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As state lawmakers continue to try to reach a budget compromise, some county lawmakers are planning for several more years of decreased revenues.

Local property tax collections are the single-largest source of revenue for county governments, and the lagging housing market coupled with Maryland’s triennial assessment program could mean continued cuts to services for years in some jurisdictions.

According to new estimates released by the Department of Assessments and Taxation on Saturday, the total taxable county assessable base will decrease statewide in the 2012 tax year by $27.9 billion and again in the 2013 tax year by $4 billion, reflecting continuing drops in property values.

“The full effect of the recession is starting to hit the county budgets now, even when other indicators are starting to stabilize a little bit,” said Neil Bergsman, director of the nonprofit Maryland Budget and Tax Policy Institute.

The decline is far-reaching.

According to the most recent annual report from the Maryland State Department of Assessments and Taxation, dated January 2011, 95 percent of the 739,764 assessments from 2010 decreased in value since their last assessment in 2007. Residential home values decreased by 22 percent, according to the department. The 2012 annual report will be released in the next few weeks, said Owen Charles, deputy director of the Department of Assessments and Taxation.

Across the country, cities and counties are starting to see an increase in income and sales taxes, but property taxes only recently started to fall.

In Montgomery County, officials are considering a 4.6 cent increase to the property tax just to bring in the same amount of money they budgeted for fiscal 2012. Joe Beach, assistant chief administrative officer, said the county does not think it will collect the budgeted property tax revenue this year.

“We are projecting a slow rebuilding,” he said.

In Baltimore city, leaders are anticipating reduced property tax revenue beyond fiscal 2015 as a result of a nearly 50 percent drop in home sales prices and the triennial assessment cycle.

Some Maryland counties are expected to recover sooner than others, Charles said.

Howard County, for example, has a Homestead Tax Credit of 4 percent, which kept property tax revenues from spiking during the real estate boom and smoothes out the difference now that property values have decreased.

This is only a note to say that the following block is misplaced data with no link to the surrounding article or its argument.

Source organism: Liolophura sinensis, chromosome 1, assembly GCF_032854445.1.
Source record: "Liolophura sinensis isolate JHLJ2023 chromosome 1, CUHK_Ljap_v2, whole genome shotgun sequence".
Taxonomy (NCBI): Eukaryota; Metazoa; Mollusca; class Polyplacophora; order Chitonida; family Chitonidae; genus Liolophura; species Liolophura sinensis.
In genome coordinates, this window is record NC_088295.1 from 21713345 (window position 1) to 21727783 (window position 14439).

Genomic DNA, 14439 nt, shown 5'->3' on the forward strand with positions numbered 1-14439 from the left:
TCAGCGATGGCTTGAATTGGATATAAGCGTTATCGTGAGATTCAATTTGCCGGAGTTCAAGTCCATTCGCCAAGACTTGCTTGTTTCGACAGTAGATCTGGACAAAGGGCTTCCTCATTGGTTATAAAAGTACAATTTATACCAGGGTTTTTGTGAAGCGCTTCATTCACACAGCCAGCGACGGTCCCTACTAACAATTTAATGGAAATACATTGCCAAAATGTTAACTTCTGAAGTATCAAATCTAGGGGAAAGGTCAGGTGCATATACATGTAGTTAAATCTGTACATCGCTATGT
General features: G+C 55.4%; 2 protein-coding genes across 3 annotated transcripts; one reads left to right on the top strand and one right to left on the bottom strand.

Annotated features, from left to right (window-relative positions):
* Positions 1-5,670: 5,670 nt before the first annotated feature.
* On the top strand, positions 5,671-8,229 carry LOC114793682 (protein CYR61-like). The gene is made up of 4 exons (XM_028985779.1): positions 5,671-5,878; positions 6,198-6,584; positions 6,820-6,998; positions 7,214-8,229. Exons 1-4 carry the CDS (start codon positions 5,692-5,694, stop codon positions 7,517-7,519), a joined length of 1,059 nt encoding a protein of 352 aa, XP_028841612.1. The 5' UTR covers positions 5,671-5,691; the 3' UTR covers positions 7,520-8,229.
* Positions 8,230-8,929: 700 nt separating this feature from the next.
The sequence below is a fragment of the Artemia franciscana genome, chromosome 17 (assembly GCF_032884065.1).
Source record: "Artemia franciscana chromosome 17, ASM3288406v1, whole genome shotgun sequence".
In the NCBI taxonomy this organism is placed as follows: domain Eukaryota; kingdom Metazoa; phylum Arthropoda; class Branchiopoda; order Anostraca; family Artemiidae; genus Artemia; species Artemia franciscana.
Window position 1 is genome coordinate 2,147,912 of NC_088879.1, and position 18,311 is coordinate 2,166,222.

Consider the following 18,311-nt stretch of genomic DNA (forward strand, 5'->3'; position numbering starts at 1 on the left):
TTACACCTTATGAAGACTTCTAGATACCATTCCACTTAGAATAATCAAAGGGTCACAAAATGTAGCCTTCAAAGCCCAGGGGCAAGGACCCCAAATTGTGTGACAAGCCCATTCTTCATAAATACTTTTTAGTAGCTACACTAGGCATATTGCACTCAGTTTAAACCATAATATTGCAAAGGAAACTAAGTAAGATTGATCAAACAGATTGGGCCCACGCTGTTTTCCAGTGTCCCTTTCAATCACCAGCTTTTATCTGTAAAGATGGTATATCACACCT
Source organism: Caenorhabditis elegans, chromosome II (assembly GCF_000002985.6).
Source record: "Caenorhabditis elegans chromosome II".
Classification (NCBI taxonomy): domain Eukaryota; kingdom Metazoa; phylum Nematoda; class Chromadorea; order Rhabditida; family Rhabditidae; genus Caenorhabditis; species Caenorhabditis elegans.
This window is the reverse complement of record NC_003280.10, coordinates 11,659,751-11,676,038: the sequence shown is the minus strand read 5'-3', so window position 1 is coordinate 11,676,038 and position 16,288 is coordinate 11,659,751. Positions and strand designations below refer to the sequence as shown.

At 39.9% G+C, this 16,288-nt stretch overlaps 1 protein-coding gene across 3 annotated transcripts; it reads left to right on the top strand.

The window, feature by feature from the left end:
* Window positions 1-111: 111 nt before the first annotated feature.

Howard County is anticipating slow growth in property tax revenues — 1 percent or so — this year, said Raymond S. Wacks, the county’s budget director.

He noted the decrease for other counties could last “a good, long number of years,” and state budget decisions such as shifting the cost of teacher pensions could create an additional burden.

Jon Shure, director of state fiscal strategies at the Center on Budget and Policy Priorities in Washington, D.C., said counties across the country are facing that double crunch on their budgets.

“The federal government can pass cuts on to the states, the states can pass cuts on to cities and counties, but the cities and counties have no one to pass it on to,” Shure said. “This gives them a choice: Raise taxes, which is not popular, or cut services.”

The Maryland counties least likely to rebound on property tax revenues are those hit hardest by foreclosures, which drag down overall home values.

Median home sales prices in the state started to fall in 2008 and have not recovered, according to housing statistics from the Maryland Association of Realtors.

In Prince George’s County, which has the highest foreclosure rate in the state, county officials are planning for a $25.7 million decrease in property tax revenue in fiscal 2013.

Assessments in the county have fallen by double digits in the past three years, said Terri Charles, acting budget director.

“Unlike some folks who think they’ve seen the worst of it and are expecting small increases, we’re not in that group,” Charles said. “Our recovery is not right around the corner.”

The county’s housing department is working with homeowners whose mortgages are underwater, meaning they owe more than the house is worth, on foreclosure counseling to buoy the housing market. Also, officials have proposed $4.7 million in economic development grants in an effort to expand the county’s commercial tax base. It’s all in an effort to boost the local economy now and lessen the county’s dependence on residential property taxes in future years, Charles said.

“I don’t want to say that we’re bucking the trend, but where others are recovering, we’re not, so we stand out,” she said.